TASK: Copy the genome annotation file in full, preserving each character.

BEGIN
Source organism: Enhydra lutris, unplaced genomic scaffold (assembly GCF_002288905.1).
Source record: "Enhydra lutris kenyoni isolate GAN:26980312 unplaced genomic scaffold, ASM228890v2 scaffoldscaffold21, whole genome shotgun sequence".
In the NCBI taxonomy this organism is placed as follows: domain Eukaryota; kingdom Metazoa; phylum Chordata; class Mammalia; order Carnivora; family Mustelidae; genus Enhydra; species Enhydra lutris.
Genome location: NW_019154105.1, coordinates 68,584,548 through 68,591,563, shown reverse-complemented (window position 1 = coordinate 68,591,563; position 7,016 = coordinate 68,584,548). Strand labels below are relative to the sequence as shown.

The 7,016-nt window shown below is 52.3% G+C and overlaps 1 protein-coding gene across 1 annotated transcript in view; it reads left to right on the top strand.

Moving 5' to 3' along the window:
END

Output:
Source organism: Enhydra lutris, unplaced genomic scaffold (assembly GCF_002288905.1).
Source record: "Enhydra lutris kenyoni isolate GAN:26980312 unplaced genomic scaffold, ASM228890v2 scaffoldscaffold21, whole genome shotgun sequence".
In the NCBI taxonomy this organism is placed as follows: domain Eukaryota; kingdom Metazoa; phylum Chordata; class Mammalia; order Carnivora; family Mustelidae; genus Enhydra; species Enhydra lutris.
Genome location: NW_019154105.1, coordinates 68,584,548 through 68,591,563, shown reverse-complemented (window position 1 = coordinate 68,591,563; position 7,016 = coordinate 68,584,548). Strand labels below are relative to the sequence as shown.

The 7,016-nt window shown below is 52.3% G+C and overlaps 1 protein-coding gene across 1 annotated transcript in view; it reads left to right on the top strand.

Moving 5' to 3' along the window: